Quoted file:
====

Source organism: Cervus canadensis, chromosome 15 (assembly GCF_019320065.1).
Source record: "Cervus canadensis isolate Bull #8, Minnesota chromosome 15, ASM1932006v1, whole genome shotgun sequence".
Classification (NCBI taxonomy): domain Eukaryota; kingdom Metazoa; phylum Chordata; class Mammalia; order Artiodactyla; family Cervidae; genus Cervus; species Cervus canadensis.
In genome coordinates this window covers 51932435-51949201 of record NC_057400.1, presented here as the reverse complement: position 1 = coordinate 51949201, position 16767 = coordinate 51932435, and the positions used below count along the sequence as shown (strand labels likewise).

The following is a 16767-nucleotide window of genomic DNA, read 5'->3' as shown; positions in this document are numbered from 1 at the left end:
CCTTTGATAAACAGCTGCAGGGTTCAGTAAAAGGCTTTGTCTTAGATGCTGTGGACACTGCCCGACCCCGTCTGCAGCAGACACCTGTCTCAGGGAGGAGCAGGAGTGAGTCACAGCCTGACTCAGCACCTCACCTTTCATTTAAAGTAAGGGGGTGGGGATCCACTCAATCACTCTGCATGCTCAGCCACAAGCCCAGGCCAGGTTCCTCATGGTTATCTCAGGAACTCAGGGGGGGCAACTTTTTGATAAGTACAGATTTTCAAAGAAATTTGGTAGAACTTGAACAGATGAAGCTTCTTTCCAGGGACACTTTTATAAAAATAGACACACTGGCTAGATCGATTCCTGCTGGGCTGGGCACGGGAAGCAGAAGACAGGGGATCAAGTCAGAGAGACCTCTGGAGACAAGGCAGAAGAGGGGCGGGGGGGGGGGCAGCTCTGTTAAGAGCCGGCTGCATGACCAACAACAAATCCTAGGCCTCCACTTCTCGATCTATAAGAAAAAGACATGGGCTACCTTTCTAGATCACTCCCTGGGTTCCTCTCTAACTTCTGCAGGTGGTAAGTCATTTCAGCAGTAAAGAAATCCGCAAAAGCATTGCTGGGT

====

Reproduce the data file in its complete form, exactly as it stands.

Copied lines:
Source organism: Cervus canadensis, chromosome 15 (assembly GCF_019320065.1).
Source record: "Cervus canadensis isolate Bull #8, Minnesota chromosome 15, ASM1932006v1, whole genome shotgun sequence".
Classification (NCBI taxonomy): domain Eukaryota; kingdom Metazoa; phylum Chordata; class Mammalia; order Artiodactyla; family Cervidae; genus Cervus; species Cervus canadensis.
In genome coordinates this window covers 51932435-51949201 of record NC_057400.1, presented here as the reverse complement: position 1 = coordinate 51949201, position 16767 = coordinate 51932435, and the positions used below count along the sequence as shown (strand labels likewise).

The following is a 16767-nucleotide window of genomic DNA, read 5'->3' as shown; positions in this document are numbered from 1 at the left end:
CCTTTGATAAACAGCTGCAGGGTTCAGTAAAAGGCTTTGTCTTAGATGCTGTGGACACTGCCCGACCCCGTCTGCAGCAGACACCTGTCTCAGGGAGGAGCAGGAGTGAGTCACAGCCTGACTCAGCACCTCACCTTTCATTTAAAGTAAGGGGGTGGGGATCCACTCAATCACTCTGCATGCTCAGCCACAAGCCCAGGCCAGGTTCCTCATGGTTATCTCAGGAACTCAGGGGGGGCAACTTTTTGATAAGTACAGATTTTCAAAGAAATTTGGTAGAACTTGAACAGATGAAGCTTCTTTCCAGGGACACTTTTATAAAAATAGACACACTGGCTAGATCGATTCCTGCTGGGCTGGGCACGGGAAGCAGAAGACAGGGGATCAAGTCAGAGAGACCTCTGGAGACAAGGCAGAAGAGGGGCGGGGGGGGGGGCAGCTCTGTTAAGAGCCGGCTGCATGACCAACAACAAATCCTAGGCCTCCACTTCTCGATCTATAAGAAAAAGACATGGGCTACCTTTCTAGATCACTCCCTGGGTTCCTCTCTAACTTCTGCAGGTGGTAAGTCATTTCAGCAGTAAAGAAATCCGCAAAAGCATTGCTGGGT